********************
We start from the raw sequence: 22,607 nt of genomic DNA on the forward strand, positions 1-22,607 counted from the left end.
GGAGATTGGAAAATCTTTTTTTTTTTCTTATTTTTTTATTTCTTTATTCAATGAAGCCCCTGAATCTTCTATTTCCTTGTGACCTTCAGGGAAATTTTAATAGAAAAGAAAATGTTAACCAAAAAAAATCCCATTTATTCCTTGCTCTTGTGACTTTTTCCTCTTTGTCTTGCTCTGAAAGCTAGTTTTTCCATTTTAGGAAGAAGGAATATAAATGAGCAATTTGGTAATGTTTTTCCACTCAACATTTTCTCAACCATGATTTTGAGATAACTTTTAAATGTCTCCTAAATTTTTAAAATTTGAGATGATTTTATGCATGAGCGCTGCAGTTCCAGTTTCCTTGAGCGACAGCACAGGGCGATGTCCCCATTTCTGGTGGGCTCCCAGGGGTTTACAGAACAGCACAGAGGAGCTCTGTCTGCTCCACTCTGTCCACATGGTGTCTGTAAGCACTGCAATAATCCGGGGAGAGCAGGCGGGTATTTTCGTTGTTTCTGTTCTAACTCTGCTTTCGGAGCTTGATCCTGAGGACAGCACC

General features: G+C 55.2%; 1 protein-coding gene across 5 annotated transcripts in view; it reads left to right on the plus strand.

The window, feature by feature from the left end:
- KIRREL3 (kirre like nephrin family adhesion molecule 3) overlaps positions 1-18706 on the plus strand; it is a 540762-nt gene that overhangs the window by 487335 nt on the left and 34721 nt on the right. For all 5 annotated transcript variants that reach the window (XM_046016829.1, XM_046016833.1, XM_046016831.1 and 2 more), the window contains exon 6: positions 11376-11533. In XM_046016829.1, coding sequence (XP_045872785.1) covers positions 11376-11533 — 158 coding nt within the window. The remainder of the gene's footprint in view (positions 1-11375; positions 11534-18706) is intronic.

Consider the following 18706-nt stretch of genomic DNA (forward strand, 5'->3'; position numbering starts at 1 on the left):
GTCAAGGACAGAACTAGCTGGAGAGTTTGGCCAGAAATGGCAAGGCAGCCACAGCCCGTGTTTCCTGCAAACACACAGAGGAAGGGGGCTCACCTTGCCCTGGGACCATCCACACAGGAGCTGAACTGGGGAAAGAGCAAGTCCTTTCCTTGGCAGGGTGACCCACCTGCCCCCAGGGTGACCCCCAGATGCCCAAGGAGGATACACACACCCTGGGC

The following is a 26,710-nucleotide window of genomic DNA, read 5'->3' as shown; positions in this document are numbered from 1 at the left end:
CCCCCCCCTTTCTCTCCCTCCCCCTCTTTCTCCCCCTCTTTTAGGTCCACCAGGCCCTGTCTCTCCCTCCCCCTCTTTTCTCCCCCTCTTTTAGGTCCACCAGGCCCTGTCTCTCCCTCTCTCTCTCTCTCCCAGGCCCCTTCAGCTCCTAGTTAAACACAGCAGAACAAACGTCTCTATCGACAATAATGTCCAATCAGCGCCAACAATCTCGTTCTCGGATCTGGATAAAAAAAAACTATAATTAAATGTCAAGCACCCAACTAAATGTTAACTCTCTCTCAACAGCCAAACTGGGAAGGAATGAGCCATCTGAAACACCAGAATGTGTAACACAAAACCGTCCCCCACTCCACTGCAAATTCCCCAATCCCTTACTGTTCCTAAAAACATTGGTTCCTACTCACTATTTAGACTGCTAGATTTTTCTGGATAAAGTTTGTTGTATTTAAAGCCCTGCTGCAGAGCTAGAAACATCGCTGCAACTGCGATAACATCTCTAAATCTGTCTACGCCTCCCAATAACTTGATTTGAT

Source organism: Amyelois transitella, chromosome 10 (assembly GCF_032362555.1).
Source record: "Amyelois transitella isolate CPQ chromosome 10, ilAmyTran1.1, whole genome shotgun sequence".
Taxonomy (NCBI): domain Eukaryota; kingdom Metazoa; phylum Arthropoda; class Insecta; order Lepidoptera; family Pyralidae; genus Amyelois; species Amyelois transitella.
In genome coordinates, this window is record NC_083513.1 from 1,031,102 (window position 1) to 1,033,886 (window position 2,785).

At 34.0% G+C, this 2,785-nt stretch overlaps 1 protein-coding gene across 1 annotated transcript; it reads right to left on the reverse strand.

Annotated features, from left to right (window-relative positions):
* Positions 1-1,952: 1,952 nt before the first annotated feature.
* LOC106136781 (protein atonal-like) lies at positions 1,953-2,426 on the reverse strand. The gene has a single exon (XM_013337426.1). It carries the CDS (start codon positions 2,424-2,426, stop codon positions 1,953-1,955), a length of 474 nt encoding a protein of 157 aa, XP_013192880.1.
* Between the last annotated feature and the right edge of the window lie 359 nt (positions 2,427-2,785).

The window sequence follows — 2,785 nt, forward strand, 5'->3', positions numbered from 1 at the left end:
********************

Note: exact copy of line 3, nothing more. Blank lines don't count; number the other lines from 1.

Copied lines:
General features: G+C 55.2%; 1 protein-coding gene across 5 annotated transcripts in view; it reads left to right on the plus strand.